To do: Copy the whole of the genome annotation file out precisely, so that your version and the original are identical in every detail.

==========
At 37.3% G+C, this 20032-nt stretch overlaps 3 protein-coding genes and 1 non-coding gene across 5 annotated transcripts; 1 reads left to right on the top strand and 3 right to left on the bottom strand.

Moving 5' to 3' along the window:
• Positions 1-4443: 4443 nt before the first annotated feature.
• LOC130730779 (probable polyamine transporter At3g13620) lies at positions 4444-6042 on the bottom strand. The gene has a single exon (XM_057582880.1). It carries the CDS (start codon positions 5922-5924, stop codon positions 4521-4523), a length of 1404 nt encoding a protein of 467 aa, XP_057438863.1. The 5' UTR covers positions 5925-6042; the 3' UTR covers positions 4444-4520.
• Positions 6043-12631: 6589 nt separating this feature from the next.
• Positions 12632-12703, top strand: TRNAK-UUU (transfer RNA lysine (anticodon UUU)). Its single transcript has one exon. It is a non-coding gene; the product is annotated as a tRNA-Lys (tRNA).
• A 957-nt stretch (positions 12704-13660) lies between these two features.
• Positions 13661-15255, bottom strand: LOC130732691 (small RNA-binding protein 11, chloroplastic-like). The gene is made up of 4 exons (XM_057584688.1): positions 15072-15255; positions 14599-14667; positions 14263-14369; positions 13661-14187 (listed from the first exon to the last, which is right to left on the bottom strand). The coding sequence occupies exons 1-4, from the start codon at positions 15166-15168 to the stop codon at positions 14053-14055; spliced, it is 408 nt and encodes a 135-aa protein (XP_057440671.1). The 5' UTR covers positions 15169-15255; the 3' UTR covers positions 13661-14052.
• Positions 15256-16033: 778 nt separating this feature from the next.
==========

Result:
At 37.3% G+C, this 20032-nt stretch overlaps 3 protein-coding genes and 1 non-coding gene across 5 annotated transcripts; 1 reads left to right on the top strand and 3 right to left on the bottom strand.

Moving 5' to 3' along the window:
• Positions 1-4443: 4443 nt before the first annotated feature.
• LOC130730779 (probable polyamine transporter At3g13620) lies at positions 4444-6042 on the bottom strand. The gene has a single exon (XM_057582880.1). It carries the CDS (start codon positions 5922-5924, stop codon positions 4521-4523), a length of 1404 nt encoding a protein of 467 aa, XP_057438863.1. The 5' UTR covers positions 5925-6042; the 3' UTR covers positions 4444-4520.
• Positions 6043-12631: 6589 nt separating this feature from the next.
• Positions 12632-12703, top strand: TRNAK-UUU (transfer RNA lysine (anticodon UUU)). Its single transcript has one exon. It is a non-coding gene; the product is annotated as a tRNA-Lys (tRNA).
• A 957-nt stretch (positions 12704-13660) lies between these two features.
• Positions 13661-15255, bottom strand: LOC130732691 (small RNA-binding protein 11, chloroplastic-like). The gene is made up of 4 exons (XM_057584688.1): positions 15072-15255; positions 14599-14667; positions 14263-14369; positions 13661-14187 (listed from the first exon to the last, which is right to left on the bottom strand). The coding sequence occupies exons 1-4, from the start codon at positions 15166-15168 to the stop codon at positions 14053-14055; spliced, it is 408 nt and encodes a 135-aa protein (XP_057440671.1). The 5' UTR covers positions 15169-15255; the 3' UTR covers positions 13661-14052.
• Positions 15256-16033: 778 nt separating this feature from the next.